by Staff Writers
Boulder CO (SPX) Apr 19, 2015
A new material developed at the University of Colorado Boulder could radically reduce the energy needed to produce a wide variety of plastic products, from grocery bags and cling wrap to replacement hips and bulletproof vests.
Approximately 80 million metric tons of polyethylene is produced globally each year, making it the most common plastic in the world. An essential building block for manufacturing polyethylene is ethylene, which must be separated from a nearly identical chemical, ethane, before it can be captured and used.
The similarities between ethylene and ethane have made the purification process difficult and costly. Today, an extremely energy-intensive distillation technique is typically used.
In a new study recently published in the journal Angewandte Chemie International Edition, a team of CU-Boulder researchers demonstrates that a new material made of molecules containing silver ions could vastly reduce the amount of energy needed to separate ethylene and ethane.
"This silver ion can be thought of as working like a hand," said Matthew Cowan, a CU-Boulder postdoctoral researcher and lead author of the paper. "This 'hand' can tell the difference between ethylene and ethane and it 'grabs' the ethylene out of the mixture. When all the ethylene has been grabbed, the ethane is removed and the hand releases the ethylene."
The new material--which has 13 times more separating power than previous materials used to separate ethylene and ethane--requires much less energy than the traditional distillation technique. In the United States alone, it now takes more than 46 million megawatt-hours of electricity a year to produce ethylene, about the same amount of energy produced by seven average-sized nuclear power plants.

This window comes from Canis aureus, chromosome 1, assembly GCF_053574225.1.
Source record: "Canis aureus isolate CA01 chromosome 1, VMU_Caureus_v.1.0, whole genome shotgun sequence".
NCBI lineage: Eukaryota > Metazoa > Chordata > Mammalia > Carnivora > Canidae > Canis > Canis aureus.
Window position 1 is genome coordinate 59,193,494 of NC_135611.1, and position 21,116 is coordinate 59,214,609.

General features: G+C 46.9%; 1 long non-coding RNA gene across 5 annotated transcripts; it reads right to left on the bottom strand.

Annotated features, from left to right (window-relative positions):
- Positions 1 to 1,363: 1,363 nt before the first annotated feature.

Despite their potential for saving energy, silver ions can be more sensitive to contaminants, a problem that would have to be addressed before the technique could be commercially viable.
The gas mixtures of ethylene and ethane are a byproduct from petroleum refineries, and they can contain impurities that could deactivate the silver ion "hands." But researchers are hopeful that the molecule they are packaging the silver ions into may be able to protect them from contaminants.
Other co-authors of the paper are William McDanel, Hans Funke, Yuki Kohno, Douglas Gin and Richard Noble, all of the Department of Chemical and Biological Engineering in CU-Boulder's College of Engineering and Applied Science.
University of Colorado at Boulder
Space Technology News - Applications and Research
|The content herein, unless otherwise known to be public domain, are Copyright 1995-2014 - Space Media Network. All websites are published in Australia and are solely subject to Australian law and governed by Fair Use principals for news reporting and research purposes. AFP, UPI and IANS news wire stories are copyright Agence France-Presse, United Press International and Indo-Asia News Service. ESA news reports are copyright European Space Agency. All NASA sourced material is public domain. Additional copyrights may apply in whole or part to other bona fide parties. Advertising does not imply endorsement, agreement or approval of any opinions, statements or information provided by Space Media Network on any Web page published or hosted by Space Media Network. Privacy Statement All images and articles appearing on Space Media Network have been edited or digitally altered in some way. Any requests to remove copyright material will be acted upon in a timely and appropriate manner. Any attempt to extort money from Space Media Network will be ignored and reported to Australian Law Enforcement Agencies as a potential case of financial fraud involving the use of a telephonic carriage device or postal service.|